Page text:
Overcoming the challenges of conducting research with people who have advanced heart failure and palliative care needs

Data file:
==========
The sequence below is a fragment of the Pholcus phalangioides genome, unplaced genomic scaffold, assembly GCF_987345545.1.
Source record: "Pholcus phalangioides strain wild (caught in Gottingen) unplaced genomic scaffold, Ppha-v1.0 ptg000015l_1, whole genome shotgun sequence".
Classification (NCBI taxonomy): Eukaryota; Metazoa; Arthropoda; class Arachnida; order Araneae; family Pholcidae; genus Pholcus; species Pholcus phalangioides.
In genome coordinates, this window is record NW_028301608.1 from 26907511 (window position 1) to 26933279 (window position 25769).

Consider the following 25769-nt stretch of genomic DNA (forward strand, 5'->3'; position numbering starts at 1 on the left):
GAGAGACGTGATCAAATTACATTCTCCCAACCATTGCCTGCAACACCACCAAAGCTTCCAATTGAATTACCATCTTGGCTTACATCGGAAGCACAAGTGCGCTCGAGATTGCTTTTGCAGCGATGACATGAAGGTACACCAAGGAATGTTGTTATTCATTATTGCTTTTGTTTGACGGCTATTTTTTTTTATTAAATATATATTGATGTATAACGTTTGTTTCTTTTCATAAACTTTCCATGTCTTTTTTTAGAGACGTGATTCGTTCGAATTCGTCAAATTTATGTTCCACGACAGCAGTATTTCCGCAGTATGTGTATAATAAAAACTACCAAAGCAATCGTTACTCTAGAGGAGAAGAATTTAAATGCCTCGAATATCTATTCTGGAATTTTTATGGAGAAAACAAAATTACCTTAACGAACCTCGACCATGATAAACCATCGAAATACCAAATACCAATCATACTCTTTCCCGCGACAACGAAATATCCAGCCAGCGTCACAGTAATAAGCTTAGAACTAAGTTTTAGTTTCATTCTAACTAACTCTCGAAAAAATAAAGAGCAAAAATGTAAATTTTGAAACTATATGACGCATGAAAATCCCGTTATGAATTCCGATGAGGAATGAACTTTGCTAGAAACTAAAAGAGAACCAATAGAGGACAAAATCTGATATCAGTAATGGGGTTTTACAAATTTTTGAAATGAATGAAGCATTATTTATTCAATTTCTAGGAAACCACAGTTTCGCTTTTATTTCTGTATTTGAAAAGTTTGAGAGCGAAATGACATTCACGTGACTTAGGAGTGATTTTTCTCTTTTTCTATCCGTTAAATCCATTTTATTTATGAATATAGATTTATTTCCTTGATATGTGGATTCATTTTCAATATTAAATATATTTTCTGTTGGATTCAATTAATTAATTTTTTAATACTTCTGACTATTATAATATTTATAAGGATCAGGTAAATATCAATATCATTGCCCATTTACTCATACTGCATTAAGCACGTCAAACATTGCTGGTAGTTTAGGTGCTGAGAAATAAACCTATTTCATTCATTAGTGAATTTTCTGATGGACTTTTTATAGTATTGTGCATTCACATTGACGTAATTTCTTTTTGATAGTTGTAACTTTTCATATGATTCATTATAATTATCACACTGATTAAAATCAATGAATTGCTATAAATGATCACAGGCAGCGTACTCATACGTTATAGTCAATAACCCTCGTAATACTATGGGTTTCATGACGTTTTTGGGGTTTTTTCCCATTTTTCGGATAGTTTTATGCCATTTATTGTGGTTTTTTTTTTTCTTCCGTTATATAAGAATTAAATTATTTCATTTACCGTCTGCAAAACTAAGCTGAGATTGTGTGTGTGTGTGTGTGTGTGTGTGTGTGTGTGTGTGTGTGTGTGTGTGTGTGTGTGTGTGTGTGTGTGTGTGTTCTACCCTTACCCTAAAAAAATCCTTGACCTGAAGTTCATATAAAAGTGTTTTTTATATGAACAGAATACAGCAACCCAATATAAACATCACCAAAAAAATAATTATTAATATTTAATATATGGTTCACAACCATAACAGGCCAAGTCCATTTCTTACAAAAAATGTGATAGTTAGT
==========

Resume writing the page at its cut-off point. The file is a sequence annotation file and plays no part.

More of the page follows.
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Research on the palliative care needs of heart failure patients is scant and requires development to provide a sound evidence base for improved care; but there are distinct practical and ethical challenges in conducting research with this population. This paper presents an integrative review of the literature that aims to describe these challenges and discuss potential strategies by which they may be addressed. It is recognised that heart failure is a volatile condition making identification of the end of the life phase difficult. This leads to an array of other issues; firstly clinical teams tend to use this as a rationale for their failure to discuss palliative care issues with patients and families, making identification of the population difficult and research related communication challenging. Symptom volatility also creates methodological problems for researchers in deciding patients' eligibility, securing user involvement and contributes to sample attrition in research. There are also substantial ethical challenges for researchers in terms of gaining access and ensuring patient autonomy in this population. Acknowledgement of these issues and discussion of strategies by which they can be addressed has the potential to augment clinical research, develop practice and ultimately produce the much needed improvements in patient care required for those with advanced heart failure.
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